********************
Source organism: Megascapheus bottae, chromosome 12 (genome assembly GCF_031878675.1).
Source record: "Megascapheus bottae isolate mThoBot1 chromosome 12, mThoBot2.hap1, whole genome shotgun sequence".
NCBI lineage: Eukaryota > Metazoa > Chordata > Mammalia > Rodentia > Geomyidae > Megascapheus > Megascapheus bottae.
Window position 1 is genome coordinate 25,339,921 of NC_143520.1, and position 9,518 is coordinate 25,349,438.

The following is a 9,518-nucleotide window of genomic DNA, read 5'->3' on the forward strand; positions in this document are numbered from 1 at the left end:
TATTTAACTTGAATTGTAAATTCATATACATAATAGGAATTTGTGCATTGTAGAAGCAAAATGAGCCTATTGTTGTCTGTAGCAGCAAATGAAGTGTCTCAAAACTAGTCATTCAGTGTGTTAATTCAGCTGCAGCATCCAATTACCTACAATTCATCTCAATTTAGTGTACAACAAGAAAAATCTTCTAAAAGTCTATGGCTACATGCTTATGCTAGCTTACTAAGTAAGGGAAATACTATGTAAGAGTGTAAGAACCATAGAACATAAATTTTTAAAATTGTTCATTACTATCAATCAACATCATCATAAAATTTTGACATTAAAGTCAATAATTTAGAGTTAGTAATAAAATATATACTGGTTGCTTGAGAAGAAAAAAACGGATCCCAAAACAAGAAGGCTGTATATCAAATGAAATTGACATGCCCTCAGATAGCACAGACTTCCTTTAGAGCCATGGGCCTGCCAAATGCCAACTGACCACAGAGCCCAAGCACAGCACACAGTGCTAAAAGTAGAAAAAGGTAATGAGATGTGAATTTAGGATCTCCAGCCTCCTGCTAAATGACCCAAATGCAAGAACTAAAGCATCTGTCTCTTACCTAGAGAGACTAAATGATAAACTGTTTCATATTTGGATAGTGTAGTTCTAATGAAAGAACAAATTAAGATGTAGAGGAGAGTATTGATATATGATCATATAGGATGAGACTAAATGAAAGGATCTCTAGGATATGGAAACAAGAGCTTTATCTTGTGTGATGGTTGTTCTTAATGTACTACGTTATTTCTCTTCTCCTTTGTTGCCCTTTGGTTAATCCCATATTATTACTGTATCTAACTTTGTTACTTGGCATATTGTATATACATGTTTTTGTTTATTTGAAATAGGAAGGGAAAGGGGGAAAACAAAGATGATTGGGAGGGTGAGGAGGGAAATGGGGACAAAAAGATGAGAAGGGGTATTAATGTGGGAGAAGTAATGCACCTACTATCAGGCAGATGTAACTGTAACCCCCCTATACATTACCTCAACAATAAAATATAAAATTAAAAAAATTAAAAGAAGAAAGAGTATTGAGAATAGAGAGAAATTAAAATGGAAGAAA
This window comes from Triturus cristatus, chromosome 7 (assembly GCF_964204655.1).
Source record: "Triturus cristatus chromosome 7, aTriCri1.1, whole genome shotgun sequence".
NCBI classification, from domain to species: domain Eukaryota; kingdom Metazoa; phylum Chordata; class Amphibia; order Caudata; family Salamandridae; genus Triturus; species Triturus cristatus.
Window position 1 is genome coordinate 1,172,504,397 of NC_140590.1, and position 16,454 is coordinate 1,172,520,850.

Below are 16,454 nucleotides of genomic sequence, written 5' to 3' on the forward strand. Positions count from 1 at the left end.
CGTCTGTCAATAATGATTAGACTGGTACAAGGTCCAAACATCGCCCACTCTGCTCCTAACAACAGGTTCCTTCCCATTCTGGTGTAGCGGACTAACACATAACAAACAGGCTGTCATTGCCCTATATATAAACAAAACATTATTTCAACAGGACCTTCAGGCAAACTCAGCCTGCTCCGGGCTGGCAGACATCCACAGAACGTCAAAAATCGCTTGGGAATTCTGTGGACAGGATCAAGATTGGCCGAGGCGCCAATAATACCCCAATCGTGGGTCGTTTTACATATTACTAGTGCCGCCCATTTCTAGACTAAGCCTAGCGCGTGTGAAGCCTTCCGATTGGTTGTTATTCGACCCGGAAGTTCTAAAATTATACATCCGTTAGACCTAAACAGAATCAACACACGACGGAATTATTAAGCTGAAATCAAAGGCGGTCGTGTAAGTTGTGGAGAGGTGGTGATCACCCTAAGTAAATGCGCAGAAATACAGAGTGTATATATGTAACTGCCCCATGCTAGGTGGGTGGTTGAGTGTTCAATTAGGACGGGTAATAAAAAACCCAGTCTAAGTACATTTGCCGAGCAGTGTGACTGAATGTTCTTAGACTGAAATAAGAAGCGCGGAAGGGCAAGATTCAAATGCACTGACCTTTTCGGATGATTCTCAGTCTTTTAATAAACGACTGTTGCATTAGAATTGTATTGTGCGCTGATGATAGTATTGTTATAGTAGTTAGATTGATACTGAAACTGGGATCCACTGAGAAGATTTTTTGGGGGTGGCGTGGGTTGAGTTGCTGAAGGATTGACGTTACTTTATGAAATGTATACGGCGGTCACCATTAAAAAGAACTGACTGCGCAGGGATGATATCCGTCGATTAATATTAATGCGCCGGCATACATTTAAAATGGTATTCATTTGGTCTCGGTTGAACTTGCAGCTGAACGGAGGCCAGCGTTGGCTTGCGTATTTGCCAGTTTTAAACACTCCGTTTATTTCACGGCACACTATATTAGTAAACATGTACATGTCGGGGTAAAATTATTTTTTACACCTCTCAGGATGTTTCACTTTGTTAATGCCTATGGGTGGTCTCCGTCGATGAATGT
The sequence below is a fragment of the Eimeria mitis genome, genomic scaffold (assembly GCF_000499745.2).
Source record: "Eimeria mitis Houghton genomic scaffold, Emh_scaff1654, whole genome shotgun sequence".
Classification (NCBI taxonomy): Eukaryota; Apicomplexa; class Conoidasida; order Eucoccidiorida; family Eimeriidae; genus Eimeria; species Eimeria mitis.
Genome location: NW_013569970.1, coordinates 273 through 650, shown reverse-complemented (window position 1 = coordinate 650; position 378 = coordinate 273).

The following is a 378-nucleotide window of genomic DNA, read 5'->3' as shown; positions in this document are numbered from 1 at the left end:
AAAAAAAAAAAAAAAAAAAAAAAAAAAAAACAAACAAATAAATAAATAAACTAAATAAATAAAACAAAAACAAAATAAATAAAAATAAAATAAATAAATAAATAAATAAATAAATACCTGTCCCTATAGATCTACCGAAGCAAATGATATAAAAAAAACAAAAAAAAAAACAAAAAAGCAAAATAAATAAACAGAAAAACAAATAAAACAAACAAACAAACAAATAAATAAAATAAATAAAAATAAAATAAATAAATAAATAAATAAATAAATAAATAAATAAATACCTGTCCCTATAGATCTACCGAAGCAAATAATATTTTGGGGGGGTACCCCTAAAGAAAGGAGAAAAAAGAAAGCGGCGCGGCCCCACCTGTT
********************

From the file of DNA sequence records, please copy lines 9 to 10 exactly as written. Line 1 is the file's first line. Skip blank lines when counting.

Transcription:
NCBI classification, from domain to species: domain Eukaryota; kingdom Metazoa; phylum Chordata; class Amphibia; order Caudata; family Salamandridae; genus Triturus; species Triturus cristatus.
Window position 1 is genome coordinate 1,172,504,397 of NC_140590.1, and position 16,454 is coordinate 1,172,520,850.